All of this A insults B, so A apologizes to C silliness makes one wonder what public figures would do if they had no readily identifiable group to turn to and say I’m sorry.  Perhaps then they’d be forced to mend fences with the people they actually offended, instead of getting a get-out-of-jail free card from a group claiming to represent the emotions of all those conceivably covered by its mission statement.

November 13th, 2009 at 10:36 am
Must Read: Rahm Emanuel vs. ObamaCare
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This one is from James Capretta over at The New Atlantis, a technology and science journal, is a must read.

Capretta highlights why the federal government will never be able to truly “bend the cost curve” on health care.

Here is the link and a few highlights:

Obamacare is predicated on the assumption that the federal government has the knowledge, capacity, and will to drive greater efficiency in American health care. Inadvertently, White House Chief of Staff Rahm Emanuel has become an articulate spokesman for why that assumption is dead wrong.


Emanuel blames the limits of politics. “Let’s be honest,” Emanuel apparently stated in a recent interview. “The goal isn’t to see whether I can pass this through the executive board of the Brookings Institution. I’m passing it through the United State Congress with people who represent constituents.” That’s exactly right of course. But it’s also an indictment of the entire Obamacare enterprise. The health-care bills under consideration would hand over to the federal government nearly all power for organizing American health care. And yet there is not a shred of evidence that Congress or the administration can handle these tasks well.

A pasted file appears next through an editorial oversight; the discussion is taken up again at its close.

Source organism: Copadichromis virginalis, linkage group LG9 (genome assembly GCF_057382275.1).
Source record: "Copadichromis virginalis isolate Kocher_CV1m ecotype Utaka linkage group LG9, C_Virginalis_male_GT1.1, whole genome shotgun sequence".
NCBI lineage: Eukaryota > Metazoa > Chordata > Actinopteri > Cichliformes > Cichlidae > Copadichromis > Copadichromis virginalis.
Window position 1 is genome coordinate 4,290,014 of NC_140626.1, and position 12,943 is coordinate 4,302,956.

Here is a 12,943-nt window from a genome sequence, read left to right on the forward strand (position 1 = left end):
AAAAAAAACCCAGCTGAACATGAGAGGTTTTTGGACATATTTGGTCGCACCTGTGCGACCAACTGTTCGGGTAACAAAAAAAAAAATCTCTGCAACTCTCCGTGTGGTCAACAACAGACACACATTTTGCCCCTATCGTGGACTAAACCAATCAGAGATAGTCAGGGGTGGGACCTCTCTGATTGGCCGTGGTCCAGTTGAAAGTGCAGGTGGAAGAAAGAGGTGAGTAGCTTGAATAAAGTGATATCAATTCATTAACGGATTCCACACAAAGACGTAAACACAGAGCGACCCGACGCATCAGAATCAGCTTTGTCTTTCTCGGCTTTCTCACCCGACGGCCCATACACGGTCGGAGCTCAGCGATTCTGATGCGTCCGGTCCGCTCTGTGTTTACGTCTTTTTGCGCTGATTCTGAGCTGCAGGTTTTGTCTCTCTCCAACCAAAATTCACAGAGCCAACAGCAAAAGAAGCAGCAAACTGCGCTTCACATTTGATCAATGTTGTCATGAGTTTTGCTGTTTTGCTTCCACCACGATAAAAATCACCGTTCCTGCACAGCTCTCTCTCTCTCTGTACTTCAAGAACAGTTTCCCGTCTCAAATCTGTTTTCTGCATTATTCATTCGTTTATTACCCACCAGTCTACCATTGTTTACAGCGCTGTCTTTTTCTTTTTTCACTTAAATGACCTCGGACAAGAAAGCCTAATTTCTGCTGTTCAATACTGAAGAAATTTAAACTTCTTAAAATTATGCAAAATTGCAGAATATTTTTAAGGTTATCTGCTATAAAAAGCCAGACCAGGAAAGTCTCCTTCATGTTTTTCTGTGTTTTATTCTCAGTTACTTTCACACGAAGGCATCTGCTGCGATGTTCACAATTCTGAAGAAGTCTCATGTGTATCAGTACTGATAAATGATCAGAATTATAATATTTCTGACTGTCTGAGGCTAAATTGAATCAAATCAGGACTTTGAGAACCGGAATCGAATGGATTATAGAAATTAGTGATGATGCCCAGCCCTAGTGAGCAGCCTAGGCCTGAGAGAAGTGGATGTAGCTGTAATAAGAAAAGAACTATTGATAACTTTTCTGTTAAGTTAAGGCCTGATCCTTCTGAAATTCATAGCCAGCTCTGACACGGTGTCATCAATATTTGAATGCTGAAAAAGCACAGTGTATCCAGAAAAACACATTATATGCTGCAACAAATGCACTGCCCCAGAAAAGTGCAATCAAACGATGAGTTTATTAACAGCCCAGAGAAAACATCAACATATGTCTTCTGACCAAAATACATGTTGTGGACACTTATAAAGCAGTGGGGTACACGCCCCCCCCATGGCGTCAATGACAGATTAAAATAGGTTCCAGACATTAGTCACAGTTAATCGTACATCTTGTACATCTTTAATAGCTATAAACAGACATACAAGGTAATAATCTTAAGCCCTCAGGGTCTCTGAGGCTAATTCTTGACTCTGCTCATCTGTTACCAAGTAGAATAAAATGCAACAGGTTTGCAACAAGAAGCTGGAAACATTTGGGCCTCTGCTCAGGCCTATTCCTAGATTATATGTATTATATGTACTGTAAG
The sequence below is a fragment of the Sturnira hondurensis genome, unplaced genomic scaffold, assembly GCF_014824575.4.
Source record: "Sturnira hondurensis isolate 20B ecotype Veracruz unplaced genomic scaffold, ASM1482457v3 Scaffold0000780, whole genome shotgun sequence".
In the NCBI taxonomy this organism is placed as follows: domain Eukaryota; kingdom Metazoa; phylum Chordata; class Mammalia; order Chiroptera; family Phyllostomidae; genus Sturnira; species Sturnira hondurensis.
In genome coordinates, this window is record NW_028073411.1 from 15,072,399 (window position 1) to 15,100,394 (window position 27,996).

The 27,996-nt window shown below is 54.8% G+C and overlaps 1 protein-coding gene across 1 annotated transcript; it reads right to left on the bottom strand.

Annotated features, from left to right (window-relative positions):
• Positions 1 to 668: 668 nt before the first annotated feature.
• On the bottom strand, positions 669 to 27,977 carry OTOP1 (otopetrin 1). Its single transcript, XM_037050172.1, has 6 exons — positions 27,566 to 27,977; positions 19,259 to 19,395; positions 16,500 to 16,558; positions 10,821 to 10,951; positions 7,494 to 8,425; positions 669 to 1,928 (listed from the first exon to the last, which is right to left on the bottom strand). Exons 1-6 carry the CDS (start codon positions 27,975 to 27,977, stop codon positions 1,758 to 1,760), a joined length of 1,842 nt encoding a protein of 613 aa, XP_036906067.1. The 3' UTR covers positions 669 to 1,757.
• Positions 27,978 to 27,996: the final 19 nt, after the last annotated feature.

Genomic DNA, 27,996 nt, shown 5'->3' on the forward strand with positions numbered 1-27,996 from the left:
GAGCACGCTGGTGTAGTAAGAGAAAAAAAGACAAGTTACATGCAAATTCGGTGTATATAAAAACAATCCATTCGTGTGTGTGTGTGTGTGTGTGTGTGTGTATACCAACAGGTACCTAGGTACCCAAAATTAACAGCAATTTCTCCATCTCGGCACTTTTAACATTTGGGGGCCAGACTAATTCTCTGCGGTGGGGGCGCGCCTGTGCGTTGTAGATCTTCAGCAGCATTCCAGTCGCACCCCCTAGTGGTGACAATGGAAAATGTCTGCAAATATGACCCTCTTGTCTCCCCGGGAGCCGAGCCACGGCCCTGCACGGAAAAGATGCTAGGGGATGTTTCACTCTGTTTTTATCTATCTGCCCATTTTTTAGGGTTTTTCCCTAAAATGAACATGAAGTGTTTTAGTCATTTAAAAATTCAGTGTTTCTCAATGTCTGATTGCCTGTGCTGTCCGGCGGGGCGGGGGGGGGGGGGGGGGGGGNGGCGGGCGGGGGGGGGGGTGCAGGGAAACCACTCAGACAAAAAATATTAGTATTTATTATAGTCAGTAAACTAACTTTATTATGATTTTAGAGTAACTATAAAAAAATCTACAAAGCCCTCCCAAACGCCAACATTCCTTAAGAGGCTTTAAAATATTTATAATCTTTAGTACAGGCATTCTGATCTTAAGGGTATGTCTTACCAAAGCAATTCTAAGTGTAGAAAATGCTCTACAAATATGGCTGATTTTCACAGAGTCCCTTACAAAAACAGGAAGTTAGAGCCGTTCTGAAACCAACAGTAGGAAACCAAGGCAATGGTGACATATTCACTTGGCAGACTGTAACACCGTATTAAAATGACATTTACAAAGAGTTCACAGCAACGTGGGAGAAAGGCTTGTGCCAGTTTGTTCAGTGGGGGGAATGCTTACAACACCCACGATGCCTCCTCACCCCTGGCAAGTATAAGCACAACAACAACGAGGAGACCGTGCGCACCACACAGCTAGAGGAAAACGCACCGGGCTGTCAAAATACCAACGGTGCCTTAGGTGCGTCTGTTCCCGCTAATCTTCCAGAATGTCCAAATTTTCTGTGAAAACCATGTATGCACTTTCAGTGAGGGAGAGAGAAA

The only way to slow the pace of rising costs without sacrificing quality is by building a functioning marketplace, with cost-conscious consumers driving the allocation of resources. The government must play an important oversight role in such a marketplace. But if we rely on politicians, or even commissions that answer to them, for cost control, what we will get is lower quality, not more efficiency.

HT: Greg Mankiw

October 26th, 2009 at 3:59 pm
Closed-Door Talks Produce Health Care Bill … Sort Of
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In the past two weeks, Senators Harry Reid and Max Baucus, White House Chief of Staff Rahm Emanuel and other higher-ups in the administration have been behind closed doors crafting a government takeover of health care.

Senator Reid has been the chief architect of a plan to “meld” bills from the Health Education and Labor Committee and the Finance Committee.  Today, Reid emerged from his smoke-filled room with legislation that includes a so-called public option and a health care co-op.

This compromise between liberal Democrats and uber-liberal Democrats now heads to the Congressional Budget Office (CBO), which will attempt to put a price tag on the rag-tag, budget-busting piece of … legislation. The White House hopes this version of ObamaCare will be enough to garner at least 60 votes in the Senate.

Call Congress at 202-224-3121 and tell them to vote “No” on Senator Reid’s health care “compromise.” Click here for more details on the legislation.  Click here for CFIF’s coverage of the health care debate.

October 25th, 2009 at 7:04 pm
The Audacity of Amnesia